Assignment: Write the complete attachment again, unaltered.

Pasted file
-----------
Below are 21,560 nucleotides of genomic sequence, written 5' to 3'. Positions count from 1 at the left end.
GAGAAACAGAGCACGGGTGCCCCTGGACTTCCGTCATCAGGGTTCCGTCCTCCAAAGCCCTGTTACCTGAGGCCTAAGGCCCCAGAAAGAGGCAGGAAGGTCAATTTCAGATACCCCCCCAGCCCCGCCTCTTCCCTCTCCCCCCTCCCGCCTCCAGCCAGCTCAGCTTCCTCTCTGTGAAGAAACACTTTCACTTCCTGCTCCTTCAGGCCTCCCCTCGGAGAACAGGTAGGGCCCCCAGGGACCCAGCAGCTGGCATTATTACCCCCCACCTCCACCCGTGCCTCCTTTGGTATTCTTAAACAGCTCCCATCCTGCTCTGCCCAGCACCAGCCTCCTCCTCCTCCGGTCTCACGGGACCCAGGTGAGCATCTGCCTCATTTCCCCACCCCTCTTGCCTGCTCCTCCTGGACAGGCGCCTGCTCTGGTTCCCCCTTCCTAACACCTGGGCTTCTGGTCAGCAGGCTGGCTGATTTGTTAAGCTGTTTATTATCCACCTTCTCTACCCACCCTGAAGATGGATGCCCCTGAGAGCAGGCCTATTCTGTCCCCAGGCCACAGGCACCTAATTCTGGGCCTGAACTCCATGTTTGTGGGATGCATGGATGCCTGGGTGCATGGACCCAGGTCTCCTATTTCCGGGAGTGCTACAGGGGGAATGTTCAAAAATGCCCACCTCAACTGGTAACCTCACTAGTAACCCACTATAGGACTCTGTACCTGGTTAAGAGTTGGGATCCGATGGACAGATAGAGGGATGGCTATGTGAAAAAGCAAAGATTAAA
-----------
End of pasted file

Below are 21,560 nucleotides of genomic sequence, written 5' to 3'. Positions count from 1 at the left end.
GAGAAACAGAGCACGGGTGCCCCTGGACTTCCGTCATCAGGGTTCCGTCCTCCAAAGCCCTGTTACCTGAGGCCTAAGGCCCCAGAAAGAGGCAGGAAGGTCAATTTCAGATACCCCCCCAGCCCCGCCTCTTCCCTCTCCCCCCTCCCGCCTCCAGCCAGCTCAGCTTCCTCTCTGTGAAGAAACACTTTCACTTCCTGCTCCTTCAGGCCTCCCCTCGGAGAACAGGTAGGGCCCCCAGGGACCCAGCAGCTGGCATTATTACCCCCCACCTCCACCCGTGCCTCCTTTGGTATTCTTAAACAGCTCCCATCCTGCTCTGCCCAGCACCAGCCTCCTCCTCCTCCGGTCTCACGGGACCCAGGTGAGCATCTGCCTCATTTCCCCACCCCTCTTGCCTGCTCCTCCTGGACAGGCGCCTGCTCTGGTTCCCCCTTCCTAACACCTGGGCTTCTGGTCAGCAGGCTGGCTGATTTGTTAAGCTGTTTATTATCCACCTTCTCTACCCACCCTGAAGATGGATGCCCCTGAGAGCAGGCCTATTCTGTCCCCAGGCCACAGGCACCTAATTCTGGGCCTGAACTCCATGTTTGTGGGATGCATGGATGCCTGGGTGCATGGACCCAGGTCTCCTATTTCCGGGAGTGCTACAGGGGGAATGTTCAAAAATGCCCACCTCAACTGGTAACCTCACTAGTAACCCACTATAGGACTCTGTACCTGGTTAAGAGTTGGGATCCGATGGACAGATAGAGGGATGGCTATGTGAAAAAGCAAAGATTAAA